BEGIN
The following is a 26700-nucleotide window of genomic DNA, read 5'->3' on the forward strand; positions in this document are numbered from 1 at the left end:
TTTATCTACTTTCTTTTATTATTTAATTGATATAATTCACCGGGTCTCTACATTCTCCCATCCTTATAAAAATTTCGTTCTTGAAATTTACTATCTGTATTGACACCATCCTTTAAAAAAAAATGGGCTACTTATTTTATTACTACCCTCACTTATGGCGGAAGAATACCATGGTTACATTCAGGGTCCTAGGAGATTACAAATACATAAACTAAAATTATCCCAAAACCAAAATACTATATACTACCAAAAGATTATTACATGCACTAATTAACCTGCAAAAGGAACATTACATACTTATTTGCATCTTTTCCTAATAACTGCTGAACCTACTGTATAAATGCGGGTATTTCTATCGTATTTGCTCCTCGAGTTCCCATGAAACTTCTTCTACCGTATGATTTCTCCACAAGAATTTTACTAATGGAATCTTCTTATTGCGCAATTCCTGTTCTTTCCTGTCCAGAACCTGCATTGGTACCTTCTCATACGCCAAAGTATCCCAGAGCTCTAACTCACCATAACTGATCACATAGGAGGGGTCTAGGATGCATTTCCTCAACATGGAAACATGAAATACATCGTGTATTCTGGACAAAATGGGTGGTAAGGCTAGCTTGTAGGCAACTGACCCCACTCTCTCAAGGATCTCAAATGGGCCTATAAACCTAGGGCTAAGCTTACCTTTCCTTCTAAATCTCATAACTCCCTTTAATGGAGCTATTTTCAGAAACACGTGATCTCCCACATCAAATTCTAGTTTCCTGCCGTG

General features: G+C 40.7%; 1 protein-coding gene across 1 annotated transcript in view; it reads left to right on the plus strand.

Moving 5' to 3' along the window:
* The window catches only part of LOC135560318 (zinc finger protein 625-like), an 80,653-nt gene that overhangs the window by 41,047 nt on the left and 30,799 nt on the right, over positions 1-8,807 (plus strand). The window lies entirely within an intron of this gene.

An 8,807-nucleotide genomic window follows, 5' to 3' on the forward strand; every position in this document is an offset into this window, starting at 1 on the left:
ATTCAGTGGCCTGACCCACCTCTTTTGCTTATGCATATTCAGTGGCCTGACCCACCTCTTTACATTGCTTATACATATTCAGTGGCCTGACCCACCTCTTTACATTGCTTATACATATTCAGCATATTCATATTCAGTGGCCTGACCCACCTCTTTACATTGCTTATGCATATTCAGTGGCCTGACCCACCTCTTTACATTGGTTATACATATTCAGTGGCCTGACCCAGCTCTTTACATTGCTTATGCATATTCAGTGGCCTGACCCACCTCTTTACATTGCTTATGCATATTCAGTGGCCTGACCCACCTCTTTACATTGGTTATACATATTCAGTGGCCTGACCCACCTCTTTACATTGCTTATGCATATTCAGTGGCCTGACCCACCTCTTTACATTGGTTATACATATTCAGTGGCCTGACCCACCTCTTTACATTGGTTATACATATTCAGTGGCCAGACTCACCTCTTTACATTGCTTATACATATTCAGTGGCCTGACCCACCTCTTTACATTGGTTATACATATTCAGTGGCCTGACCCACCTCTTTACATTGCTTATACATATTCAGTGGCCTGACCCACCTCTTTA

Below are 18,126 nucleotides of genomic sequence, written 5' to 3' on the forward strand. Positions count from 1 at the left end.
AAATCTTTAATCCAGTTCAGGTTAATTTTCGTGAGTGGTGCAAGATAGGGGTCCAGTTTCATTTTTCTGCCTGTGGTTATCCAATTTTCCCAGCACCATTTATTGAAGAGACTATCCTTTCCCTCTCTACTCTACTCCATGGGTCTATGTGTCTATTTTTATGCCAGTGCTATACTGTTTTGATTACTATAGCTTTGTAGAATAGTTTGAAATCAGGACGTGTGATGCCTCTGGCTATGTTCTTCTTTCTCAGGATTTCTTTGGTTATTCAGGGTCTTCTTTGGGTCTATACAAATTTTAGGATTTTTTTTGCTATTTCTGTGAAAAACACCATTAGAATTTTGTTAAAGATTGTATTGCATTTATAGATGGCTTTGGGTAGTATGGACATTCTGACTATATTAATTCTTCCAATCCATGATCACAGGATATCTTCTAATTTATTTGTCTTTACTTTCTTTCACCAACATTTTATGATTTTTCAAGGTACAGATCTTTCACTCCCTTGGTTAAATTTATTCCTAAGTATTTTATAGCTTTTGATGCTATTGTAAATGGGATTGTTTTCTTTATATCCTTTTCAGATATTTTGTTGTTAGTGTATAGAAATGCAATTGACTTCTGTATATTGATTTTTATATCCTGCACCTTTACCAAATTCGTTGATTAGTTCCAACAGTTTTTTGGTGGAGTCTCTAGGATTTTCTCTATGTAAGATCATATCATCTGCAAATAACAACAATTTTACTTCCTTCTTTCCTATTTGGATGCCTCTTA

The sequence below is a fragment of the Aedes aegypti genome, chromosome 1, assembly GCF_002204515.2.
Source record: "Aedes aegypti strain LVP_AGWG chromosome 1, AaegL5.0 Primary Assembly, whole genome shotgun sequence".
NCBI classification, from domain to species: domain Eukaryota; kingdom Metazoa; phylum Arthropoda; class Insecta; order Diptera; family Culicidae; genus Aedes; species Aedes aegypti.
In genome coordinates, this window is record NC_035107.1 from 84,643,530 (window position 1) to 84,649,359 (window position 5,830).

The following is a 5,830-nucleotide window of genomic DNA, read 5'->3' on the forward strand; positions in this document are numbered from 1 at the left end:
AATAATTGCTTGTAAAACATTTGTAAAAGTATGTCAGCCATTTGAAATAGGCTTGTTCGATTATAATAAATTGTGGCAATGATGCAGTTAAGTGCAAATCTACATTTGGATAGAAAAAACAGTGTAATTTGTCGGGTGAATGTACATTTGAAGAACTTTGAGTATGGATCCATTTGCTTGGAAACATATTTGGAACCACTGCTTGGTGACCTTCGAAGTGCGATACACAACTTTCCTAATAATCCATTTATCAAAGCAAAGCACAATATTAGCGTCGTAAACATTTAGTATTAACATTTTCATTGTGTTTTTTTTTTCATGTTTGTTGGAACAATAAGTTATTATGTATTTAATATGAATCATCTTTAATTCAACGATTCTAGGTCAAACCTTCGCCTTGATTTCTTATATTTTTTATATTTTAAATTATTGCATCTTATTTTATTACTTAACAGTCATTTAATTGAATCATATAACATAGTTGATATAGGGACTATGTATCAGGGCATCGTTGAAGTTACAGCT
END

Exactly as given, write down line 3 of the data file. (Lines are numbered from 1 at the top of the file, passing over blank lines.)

General features: G+C 40.7%; 1 protein-coding gene across 1 annotated transcript in view; it reads left to right on the plus strand.